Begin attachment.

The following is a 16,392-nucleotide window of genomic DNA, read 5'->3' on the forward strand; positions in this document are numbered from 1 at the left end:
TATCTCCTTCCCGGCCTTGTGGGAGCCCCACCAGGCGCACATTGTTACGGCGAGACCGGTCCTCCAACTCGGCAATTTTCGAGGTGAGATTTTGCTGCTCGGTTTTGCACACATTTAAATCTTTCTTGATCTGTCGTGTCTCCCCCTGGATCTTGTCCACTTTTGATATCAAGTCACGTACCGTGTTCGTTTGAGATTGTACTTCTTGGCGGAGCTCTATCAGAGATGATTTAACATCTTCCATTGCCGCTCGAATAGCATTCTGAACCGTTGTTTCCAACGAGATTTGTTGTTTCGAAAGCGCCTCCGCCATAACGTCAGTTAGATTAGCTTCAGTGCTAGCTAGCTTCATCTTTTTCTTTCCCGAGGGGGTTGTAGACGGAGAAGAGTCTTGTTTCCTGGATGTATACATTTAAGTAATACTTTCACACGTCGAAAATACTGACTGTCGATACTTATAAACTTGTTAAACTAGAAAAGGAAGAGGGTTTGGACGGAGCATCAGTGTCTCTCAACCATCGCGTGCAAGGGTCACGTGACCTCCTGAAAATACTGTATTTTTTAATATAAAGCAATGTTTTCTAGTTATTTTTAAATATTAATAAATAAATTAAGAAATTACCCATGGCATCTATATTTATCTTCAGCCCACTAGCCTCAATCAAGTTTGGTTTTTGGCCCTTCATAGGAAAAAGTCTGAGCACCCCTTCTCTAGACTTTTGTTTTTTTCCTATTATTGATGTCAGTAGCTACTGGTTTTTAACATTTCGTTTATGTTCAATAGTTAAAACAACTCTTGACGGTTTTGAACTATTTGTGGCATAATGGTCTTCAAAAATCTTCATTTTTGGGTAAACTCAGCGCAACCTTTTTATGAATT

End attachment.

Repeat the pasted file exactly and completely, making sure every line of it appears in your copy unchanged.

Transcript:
The following is a 16,392-nucleotide window of genomic DNA, read 5'->3' on the forward strand; positions in this document are numbered from 1 at the left end:
TATCTCCTTCCCGGCCTTGTGGGAGCCCCACCAGGCGCACATTGTTACGGCGAGACCGGTCCTCCAACTCGGCAATTTTCGAGGTGAGATTTTGCTGCTCGGTTTTGCACACATTTAAATCTTTCTTGATCTGTCGTGTCTCCCCCTGGATCTTGTCCACTTTTGATATCAAGTCACGTACCGTGTTCGTTTGAGATTGTACTTCTTGGCGGAGCTCTATCAGAGATGATTTAACATCTTCCATTGCCGCTCGAATAGCATTCTGAACCGTTGTTTCCAACGAGATTTGTTGTTTCGAAAGCGCCTCCGCCATAACGTCAGTTAGATTAGCTTCAGTGCTAGCTAGCTTCATCTTTTTCTTTCCCGAGGGGGTTGTAGACGGAGAAGAGTCTTGTTTCCTGGATGTATACATTTAAGTAATACTTTCACACGTCGAAAATACTGACTGTCGATACTTATAAACTTGTTAAACTAGAAAAGGAAGAGGGTTTGGACGGAGCATCAGTGTCTCTCAACCATCGCGTGCAAGGGTCACGTGACCTCCTGAAAATACTGTATTTTTTAATATAAAGCAATGTTTTCTAGTTATTTTTAAATATTAATAAATAAATTAAGAAATTACCCATGGCATCTATATTTATCTTCAGCCCACTAGCCTCAATCAAGTTTGGTTTTTGGCCCTTCATAGGAAAAAGTCTGAGCACCCCTTCTCTAGACTTTTGTTTTTTTCCTATTATTGATGTCAGTAGCTACTGGTTTTTAACATTTCGTTTATGTTCAATAGTTAAAACAACTCTTGACGGTTTTGAACTATTTGTGGCATAATGGTCTTCAAAAATCTTCATTTTTGGGTAAACTCAGCGCAACCTTTTTATGAATT